Chance the Rapper: the gift of suspension
As I continued to research Chancelor Bennett, his musical I.Q. and performing prowess, it became clear to me that I was not the most adept at commenting on this side of Chance. I am a big fan of good music and do believe myself to have a "good ear." However, Brendan Kirk, my fellow Weston High School student, surpasses me in understanding of Rap and Chance the Rapper as a subject.
When I asked Brendan to write a guest post about Chance, he simply replied:
I love Chance.
So for this post I turn it over to him...
It was obvious: everyone loved him; he loveD everyone; he worked hard; and he loooved to perfom.
Chancelor Bennett is arguably the most exciting and popular artist to come out of Chicago since Kanye West. He is the first artist from Chicago in several years to truly make such an impact on the world of hip-hop. The only reason I use the word "arguably" here is because I believe fellow SaveMoney affiliate, and high school peer Victor Mensah (a.k.a. Vic Mensa) makes a strong case as well.
A brief aside on Vic...
Due to Vic's start in the hip-hop/blues/jazz collective Kids These Days, it's not a surprise that many of Vic's tracks are heavily infused with musical artistry and diversity. He frequently brings new things to the table, as does Chance, which creates a very innovative discography between the two of them.
Back to Chance.
Chance started the same as everyone else. Born Chancelor Bennett (but you might know him as Chance or Chano) on April 16, 1993, he is a mere 21 years old. To put that into perspective, both David and I could have ridden the bus to school with Chance every day if we had lived in Chicago and gone to the same school. From a young age, he showed plenty of interest in music, but kept his taste strictly to soul and jazz. By the time he turned double-digits, however, a brand new artist came onto the scene in his hometown city—Kanye West. It was Kanye's first album, The College Dropout that marked the beginning of Chance's interest in rap.
In middle school, he participated in poetry programs at YOUmedia after begging the Lead Mentor, Mike Hawkins, to allow him to perform his rap songs instead of poetry. Later, Harold Washington Library put on a citywide contest with a simple topic: write a song for Chicago. Chano jumped on this opportunity, and submitted Beddy Bye. Although it was never officially released, Chance got the opportunity to perform the song for important Chi-Towners, including the mayor, after placing second in the contest.
However, every great mind has an Achilles heel. For Chance, the only issue he had with his rapping was remembering his own lyrics. After Hawkins insisted he would not be able to captivate crowds if he continued forgetting his songs, Chance never failed to finish a track. Not long after, he experienced another roadblock. But great minds make the best out of hard times—in early 2011, Chance was suspended from school for two school weeks, ten days.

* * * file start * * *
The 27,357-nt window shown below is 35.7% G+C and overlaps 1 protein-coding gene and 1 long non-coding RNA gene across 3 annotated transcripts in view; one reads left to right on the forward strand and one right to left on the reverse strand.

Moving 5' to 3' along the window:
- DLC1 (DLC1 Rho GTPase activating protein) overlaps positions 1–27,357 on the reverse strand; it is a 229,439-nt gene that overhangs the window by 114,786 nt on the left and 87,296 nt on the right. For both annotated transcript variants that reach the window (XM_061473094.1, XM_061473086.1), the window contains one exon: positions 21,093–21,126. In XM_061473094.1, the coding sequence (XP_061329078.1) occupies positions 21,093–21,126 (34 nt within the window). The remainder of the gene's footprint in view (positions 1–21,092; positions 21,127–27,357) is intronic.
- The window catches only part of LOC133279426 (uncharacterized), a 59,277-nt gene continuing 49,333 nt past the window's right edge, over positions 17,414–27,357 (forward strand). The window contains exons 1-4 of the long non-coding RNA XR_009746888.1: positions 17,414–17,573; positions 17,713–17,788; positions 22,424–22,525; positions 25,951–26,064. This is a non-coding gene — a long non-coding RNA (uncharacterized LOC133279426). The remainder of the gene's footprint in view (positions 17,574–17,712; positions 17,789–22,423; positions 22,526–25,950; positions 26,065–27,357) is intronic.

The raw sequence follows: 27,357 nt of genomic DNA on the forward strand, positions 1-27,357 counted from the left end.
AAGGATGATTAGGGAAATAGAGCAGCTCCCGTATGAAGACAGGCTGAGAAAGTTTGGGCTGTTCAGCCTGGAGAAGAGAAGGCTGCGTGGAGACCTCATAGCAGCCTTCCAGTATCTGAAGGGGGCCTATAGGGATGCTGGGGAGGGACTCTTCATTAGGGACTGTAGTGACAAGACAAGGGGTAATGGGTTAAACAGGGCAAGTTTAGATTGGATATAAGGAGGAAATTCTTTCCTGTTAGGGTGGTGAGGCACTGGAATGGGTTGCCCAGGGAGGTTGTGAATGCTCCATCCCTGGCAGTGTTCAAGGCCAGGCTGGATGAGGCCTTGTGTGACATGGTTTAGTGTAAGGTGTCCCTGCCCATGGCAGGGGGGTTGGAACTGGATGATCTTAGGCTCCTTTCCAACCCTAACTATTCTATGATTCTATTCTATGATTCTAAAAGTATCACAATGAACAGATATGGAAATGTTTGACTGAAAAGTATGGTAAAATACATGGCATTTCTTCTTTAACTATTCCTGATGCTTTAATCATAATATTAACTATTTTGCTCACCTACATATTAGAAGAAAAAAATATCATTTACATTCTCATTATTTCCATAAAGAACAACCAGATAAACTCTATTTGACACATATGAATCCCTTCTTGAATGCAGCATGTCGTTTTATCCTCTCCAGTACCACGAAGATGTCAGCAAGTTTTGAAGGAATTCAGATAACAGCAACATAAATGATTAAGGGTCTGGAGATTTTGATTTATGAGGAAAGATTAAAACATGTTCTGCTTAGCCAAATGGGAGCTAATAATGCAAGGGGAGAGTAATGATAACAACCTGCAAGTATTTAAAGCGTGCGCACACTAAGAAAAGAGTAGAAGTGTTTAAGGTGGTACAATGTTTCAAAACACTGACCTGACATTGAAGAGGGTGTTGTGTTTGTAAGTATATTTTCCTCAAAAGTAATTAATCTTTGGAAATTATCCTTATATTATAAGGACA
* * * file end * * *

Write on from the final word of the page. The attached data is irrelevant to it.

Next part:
He was walking into school one day when he remembered he had a blunt in his pocket. As he recalls it, he said, "swoop," and proceeded to walk out the door. He then walked a few blocks down the street and ran into his friends smoking in an alleyway. Chance took out his pot to smoke it, and next thing he knew, he was cuffed by a police officer and brought to the school administration.
This unfortunate suspension turned out to be the luckiest thing to happen to Bennett. Thankfully for us listeners, he spent the two weeks working hard on new songs, wasting no time. In December of 2011, Chano released Windows as a public announcement of his new project, titled 10Day.
10Day was released four months later, on April 3, 2012 on DatPiff. It has since been downloaded 323,755 times, on DatPiff alone. After the release of 10Day, Chano was featured on Childish Gambino's ROYALTY Mixtape, which debuted on Independence Day of 2012. Chance joined Gambino on tour the same summer.
Just over a year after 10Day, Acid Rap was released. It was Chance's second full-length piece and it blew 10Day out of the water in terms of downloads. Downloaded over 900,000 times on DatPiff, it became a DatPiff double-platinum tape.
It was after Acid Rap that Chance started to gather widespread acclaim as a rising star. In August 2013, he performed at Lollapalooza, and began his Social Experiment tour on October 25, ending on December 19. He continued to play shows for his adoring fans, and in June 2014 he played a fantastic set at Governor's Ball Musical Festival, where he debuted his masterful rendition of the Arthur theme David discussed earlier.
I should know - I was there, front and center. He rocked Gotham Tent for the full hour he was allotted and it was at this point that I knew he was going to explode even more than he had already. It was obvious: everyone loved him; he loved everyone; he worked hard; and he loooved to perform.
What's next for Chance? Well, he has a new mixtape looming with The Social Experiment and Donnie Trumpet, but as of now there is no official date set. All I have gathered is that Chance the Rapper, 21 years old, out of Chicago, will not disappoint.
This song explains the story of Chance’s suspension and what happened afterwards with his academics. Cleverly titled, fourteen thousand four hundred equals 10 (days) times 60 (minutes in an hour) times 24 (hours in a day).
It’s a fun song to listen to, with light concepts, and cool instrumentation.
Windows was the first and only single released for Chance’s first project. Undoubtedly the most upbeat song on the mixtape, it’s a song about living life, and having a good time while doing it. Great summertime tune.
To end 10Day, Chance drops a slow jam, thanking his mom for everything she’s done for him. He uses his classic Chanish style, resulting in a great song with a great subject matter. As the song closes, he lists off a handful of moms of the people that have helped him along the way, because according to him, without the mothers, there would be no 10Day, and no Chance The Rapper.